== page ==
Up to 170 jobs are thought to be at risk at Bangor University as it looks to save £8.5m.
Officials are talking to unions, including Unison, about proposals, such as reducing the working week to avoid redundancies.
A spokesman said a "wide-ranging review" was looking at addressing "significant financial issues" set to arise in the coming years.
Unison said the university's financial strategy appeared "unrealistic".
It is not yet clear which jobs would be affected if redundancies were made.
Vice chancellor John G Hughes said since the review started in 2016, it has suffered further funding cuts and £8.5m will need to be saved to "ensure that the university can meet the challenges it faces".
He added: "Over the next few weeks and months a comprehensive series of steps will be adopted in order to make the necessary savings."
'Threatened their families' livelihoods'
But Geoff Edkins, from Unison, said university staff were "alarmed" at the apparent state of its finances.
"They are angry that management of the university has put their jobs at risk and threatened their families' livelihoods," he added.
"We must protect the quality and breadth of student learning and support at the university and Unison doesn't see how the university's proposals will do that. At best, the financial strategy of Bangor appears unrealistic."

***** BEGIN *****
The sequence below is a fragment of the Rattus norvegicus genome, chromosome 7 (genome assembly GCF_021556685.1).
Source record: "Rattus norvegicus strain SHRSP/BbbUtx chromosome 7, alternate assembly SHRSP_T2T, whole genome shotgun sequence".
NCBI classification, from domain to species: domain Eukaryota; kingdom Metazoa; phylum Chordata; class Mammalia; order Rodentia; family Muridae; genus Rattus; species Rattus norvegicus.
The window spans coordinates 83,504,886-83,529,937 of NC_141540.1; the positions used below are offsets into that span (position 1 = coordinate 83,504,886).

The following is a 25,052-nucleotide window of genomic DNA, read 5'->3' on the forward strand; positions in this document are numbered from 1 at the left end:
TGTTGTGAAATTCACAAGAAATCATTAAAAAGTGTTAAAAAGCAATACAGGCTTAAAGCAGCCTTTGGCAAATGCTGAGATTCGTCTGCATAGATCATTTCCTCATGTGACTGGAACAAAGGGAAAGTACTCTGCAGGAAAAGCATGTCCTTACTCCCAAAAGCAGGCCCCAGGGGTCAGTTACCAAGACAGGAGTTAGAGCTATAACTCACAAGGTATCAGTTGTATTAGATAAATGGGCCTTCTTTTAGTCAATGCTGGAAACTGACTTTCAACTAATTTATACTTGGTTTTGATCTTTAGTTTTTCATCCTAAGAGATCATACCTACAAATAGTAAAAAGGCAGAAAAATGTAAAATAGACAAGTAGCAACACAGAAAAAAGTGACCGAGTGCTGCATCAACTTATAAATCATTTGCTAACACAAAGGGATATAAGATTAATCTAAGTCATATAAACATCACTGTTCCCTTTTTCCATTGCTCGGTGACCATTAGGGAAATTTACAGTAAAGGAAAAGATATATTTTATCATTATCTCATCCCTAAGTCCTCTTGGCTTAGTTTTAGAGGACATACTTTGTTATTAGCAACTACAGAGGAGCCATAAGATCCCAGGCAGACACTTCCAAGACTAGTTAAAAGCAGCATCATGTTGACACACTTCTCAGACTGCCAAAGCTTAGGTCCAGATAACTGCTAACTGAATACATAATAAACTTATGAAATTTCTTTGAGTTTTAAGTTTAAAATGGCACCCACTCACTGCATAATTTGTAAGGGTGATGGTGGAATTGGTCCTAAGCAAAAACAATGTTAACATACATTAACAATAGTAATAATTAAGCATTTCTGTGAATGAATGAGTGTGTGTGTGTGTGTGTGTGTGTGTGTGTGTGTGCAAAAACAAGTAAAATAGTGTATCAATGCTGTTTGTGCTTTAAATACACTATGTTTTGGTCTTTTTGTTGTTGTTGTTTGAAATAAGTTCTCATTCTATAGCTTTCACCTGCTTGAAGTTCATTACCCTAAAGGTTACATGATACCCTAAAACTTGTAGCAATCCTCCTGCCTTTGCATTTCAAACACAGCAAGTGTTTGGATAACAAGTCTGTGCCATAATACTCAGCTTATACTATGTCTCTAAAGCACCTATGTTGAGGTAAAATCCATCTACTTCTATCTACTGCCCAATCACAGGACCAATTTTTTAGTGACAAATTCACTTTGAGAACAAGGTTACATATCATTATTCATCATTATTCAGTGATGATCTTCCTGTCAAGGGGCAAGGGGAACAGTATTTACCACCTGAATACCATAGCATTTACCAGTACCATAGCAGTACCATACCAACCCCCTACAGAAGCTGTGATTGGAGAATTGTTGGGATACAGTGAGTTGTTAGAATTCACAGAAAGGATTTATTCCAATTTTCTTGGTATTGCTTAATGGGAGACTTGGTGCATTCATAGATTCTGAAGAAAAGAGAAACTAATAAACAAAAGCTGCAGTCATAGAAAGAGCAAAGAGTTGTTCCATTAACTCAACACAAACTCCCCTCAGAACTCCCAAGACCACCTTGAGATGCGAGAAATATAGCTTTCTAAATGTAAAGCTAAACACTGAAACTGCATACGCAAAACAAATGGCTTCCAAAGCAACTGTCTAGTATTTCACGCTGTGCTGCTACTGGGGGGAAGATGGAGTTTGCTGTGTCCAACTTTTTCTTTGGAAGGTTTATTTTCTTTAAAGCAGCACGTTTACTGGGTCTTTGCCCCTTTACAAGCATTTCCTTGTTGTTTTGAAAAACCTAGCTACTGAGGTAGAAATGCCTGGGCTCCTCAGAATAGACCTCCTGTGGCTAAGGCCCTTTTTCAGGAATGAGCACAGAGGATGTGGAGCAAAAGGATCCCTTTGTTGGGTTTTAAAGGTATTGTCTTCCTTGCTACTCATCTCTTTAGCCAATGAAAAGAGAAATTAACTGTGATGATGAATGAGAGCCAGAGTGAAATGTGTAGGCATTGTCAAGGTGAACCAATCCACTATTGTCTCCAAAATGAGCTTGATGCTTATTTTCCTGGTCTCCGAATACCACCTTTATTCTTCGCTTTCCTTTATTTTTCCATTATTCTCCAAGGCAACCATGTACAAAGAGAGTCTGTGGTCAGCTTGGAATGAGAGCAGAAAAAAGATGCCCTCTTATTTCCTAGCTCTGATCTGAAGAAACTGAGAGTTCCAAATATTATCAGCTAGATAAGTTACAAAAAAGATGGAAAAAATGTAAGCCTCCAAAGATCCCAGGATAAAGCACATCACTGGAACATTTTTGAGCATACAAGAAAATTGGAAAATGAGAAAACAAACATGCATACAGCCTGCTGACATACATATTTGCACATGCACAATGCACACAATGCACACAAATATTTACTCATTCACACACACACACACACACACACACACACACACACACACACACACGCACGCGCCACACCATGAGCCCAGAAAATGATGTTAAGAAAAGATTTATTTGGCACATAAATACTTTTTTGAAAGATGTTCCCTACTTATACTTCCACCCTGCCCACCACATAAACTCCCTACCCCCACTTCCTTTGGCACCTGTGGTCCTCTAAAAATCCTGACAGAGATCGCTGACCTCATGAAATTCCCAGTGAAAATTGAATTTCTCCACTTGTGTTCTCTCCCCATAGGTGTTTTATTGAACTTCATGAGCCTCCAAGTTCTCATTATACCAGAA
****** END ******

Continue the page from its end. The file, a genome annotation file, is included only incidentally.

Mr Edkins said: "One idea the trade unions have put forward is to sell the grace-and-favour property bought for the vice chancellor and which is scarcely used. We believe this could net the university £1m straight away.
"Staff are due to meet to consider the university's proposals and we believe they will be thrown out. If implemented, they would force staff who are already low paid, into poverty."
The announcement follows similar moves by institutions around Wales.
On Tuesday, the University of South Wales said it had "minimised" job losses after announcing in March 139 jobs could go in a bid to balance rising costs with an anticipated reduction in students due to Brexit.